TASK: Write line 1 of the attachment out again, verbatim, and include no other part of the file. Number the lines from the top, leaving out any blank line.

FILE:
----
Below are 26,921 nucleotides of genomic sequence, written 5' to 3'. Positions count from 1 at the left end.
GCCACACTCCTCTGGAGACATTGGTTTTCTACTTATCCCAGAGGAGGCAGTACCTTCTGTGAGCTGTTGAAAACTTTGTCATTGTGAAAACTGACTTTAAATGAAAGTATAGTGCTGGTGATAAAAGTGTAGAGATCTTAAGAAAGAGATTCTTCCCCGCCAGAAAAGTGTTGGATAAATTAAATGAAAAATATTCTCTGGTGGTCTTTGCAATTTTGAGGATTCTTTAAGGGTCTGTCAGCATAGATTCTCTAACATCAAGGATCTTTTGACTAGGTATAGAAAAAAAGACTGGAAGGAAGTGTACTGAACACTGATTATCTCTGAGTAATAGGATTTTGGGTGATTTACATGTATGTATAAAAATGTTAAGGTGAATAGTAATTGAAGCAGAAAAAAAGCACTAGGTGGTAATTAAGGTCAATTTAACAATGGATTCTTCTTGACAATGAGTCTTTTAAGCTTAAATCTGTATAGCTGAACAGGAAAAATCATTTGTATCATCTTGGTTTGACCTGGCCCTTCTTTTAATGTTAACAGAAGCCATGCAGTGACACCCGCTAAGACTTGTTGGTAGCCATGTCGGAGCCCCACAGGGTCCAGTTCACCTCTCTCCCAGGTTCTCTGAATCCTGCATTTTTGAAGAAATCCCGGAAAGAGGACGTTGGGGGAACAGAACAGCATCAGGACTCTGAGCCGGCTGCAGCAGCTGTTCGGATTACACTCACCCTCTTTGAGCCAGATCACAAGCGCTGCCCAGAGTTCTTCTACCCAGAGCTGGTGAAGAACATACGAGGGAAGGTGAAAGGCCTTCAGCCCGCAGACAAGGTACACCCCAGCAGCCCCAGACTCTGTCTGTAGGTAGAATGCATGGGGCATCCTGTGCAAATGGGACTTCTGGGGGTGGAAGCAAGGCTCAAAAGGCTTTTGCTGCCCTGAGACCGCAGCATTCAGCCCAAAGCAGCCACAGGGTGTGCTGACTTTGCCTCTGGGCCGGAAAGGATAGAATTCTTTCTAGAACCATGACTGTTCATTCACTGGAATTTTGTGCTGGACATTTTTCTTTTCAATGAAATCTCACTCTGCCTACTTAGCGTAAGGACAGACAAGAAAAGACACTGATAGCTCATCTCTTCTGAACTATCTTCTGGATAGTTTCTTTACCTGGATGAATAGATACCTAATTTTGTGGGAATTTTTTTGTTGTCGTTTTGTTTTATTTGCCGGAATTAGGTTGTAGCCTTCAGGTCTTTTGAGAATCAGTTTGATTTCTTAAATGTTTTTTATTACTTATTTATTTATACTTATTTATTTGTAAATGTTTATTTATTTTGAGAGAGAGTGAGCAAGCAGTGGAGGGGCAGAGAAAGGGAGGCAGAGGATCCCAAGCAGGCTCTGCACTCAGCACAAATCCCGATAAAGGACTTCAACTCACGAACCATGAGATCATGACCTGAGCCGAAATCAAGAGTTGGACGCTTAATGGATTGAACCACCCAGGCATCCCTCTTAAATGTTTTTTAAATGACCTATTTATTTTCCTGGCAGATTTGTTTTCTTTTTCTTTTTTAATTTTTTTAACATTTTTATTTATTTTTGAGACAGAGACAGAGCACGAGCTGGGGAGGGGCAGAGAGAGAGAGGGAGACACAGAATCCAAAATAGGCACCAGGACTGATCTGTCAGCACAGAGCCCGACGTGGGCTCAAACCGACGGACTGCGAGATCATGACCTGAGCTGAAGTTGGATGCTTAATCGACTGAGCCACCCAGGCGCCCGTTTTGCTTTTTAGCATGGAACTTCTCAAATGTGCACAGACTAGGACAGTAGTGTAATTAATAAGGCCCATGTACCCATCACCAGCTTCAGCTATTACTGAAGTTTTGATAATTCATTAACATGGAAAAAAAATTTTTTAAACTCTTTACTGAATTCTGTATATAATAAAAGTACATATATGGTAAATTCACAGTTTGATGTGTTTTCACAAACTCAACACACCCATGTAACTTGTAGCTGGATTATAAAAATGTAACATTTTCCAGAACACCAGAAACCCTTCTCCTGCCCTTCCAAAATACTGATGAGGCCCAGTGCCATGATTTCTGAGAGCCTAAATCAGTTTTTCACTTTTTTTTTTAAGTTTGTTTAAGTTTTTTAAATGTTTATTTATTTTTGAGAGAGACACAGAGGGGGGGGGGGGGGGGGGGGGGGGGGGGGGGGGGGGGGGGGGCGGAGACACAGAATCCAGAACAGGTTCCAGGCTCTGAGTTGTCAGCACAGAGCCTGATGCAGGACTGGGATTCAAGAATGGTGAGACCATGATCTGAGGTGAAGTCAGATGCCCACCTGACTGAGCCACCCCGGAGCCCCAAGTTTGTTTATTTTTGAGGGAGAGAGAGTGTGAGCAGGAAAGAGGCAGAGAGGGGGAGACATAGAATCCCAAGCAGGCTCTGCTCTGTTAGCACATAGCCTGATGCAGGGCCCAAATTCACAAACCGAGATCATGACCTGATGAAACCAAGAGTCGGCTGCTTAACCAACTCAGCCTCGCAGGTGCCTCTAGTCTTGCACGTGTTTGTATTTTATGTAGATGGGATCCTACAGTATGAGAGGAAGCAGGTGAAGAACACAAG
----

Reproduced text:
Below are 26,921 nucleotides of genomic sequence, written 5' to 3'. Positions count from 1 at the left end.